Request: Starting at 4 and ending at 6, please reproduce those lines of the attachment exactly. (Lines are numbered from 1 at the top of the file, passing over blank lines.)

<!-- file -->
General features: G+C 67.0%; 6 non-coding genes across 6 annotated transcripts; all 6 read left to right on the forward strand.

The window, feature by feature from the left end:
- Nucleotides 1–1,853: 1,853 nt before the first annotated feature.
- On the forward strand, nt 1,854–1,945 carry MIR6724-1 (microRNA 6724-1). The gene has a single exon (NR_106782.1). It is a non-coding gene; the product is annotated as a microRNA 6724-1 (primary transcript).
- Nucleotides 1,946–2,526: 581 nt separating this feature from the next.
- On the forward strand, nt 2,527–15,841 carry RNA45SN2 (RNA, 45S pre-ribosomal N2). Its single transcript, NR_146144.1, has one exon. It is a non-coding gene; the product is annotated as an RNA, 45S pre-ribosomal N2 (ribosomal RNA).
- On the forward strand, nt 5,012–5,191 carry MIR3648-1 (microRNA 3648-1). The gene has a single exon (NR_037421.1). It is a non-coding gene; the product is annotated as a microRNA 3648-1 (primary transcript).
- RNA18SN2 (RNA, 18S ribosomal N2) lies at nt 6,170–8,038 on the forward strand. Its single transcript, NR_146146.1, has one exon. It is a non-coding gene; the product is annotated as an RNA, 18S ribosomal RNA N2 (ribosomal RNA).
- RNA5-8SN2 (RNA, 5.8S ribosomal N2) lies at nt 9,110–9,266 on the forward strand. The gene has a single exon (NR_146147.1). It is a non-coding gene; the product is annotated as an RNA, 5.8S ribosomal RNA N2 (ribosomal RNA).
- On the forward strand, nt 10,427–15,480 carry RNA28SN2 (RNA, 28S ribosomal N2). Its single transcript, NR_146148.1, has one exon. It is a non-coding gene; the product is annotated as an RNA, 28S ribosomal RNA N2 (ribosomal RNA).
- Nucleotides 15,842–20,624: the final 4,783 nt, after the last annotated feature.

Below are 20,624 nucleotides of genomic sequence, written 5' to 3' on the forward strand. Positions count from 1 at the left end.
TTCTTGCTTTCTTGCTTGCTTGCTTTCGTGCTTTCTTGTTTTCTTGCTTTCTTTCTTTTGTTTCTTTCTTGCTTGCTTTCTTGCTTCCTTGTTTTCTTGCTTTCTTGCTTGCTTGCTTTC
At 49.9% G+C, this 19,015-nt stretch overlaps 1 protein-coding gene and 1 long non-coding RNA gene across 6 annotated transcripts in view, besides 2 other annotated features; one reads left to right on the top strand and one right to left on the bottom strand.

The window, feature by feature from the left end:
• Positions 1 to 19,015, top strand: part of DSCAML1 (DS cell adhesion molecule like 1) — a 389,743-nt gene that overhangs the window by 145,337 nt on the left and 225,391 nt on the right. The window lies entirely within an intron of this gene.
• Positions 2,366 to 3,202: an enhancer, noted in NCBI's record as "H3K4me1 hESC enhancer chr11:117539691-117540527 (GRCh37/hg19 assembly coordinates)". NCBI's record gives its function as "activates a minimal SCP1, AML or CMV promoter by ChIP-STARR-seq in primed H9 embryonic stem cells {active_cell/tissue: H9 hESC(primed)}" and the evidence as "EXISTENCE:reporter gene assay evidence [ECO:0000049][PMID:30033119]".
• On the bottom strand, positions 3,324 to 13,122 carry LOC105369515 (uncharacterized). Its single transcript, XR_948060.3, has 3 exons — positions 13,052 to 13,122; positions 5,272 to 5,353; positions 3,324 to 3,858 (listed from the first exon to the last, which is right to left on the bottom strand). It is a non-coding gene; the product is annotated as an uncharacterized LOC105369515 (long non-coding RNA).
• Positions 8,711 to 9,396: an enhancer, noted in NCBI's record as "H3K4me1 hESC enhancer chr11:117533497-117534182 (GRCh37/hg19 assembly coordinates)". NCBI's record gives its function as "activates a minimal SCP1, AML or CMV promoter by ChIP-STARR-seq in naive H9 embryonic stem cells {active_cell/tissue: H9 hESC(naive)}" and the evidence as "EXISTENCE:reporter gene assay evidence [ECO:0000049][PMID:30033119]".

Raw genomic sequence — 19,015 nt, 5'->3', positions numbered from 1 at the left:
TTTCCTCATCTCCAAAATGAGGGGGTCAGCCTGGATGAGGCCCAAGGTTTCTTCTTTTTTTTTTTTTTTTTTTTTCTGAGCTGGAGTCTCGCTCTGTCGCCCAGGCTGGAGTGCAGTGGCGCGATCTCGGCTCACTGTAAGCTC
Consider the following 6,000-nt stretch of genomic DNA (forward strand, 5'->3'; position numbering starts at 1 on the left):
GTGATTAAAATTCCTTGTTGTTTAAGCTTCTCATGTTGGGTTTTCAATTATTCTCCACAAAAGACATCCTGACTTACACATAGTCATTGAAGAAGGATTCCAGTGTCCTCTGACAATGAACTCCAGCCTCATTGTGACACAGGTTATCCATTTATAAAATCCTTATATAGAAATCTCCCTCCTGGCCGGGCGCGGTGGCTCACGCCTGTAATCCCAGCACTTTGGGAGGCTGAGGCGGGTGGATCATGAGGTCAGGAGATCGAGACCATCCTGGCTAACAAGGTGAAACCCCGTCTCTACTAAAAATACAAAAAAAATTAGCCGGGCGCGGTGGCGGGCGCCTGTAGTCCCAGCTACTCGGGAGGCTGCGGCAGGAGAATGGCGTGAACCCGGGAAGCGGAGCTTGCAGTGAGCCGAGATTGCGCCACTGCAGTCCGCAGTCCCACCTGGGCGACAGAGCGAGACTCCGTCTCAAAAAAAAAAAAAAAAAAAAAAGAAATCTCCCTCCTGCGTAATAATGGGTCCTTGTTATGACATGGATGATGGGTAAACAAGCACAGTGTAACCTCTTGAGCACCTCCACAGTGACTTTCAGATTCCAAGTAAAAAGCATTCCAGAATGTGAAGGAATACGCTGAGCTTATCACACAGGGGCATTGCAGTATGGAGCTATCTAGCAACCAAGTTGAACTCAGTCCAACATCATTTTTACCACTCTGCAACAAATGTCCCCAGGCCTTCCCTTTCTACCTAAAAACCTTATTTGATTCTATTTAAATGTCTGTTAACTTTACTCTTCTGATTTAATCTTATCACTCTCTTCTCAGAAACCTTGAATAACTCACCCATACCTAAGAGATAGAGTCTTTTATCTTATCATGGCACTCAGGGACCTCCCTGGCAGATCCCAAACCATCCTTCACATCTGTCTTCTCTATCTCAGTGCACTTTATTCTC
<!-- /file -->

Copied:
- On the forward strand, nt 1,854–1,945 carry MIR6724-1 (microRNA 6724-1). The gene has a single exon (NR_106782.1). It is a non-coding gene; the product is annotated as a microRNA 6724-1 (primary transcript).
- Nucleotides 1,946–2,526: 581 nt separating this feature from the next.
- On the forward strand, nt 2,527–15,841 carry RNA45SN2 (RNA, 45S pre-ribosomal N2). Its single transcript, NR_146144.1, has one exon. It is a non-coding gene; the product is annotated as an RNA, 45S pre-ribosomal N2 (ribosomal RNA).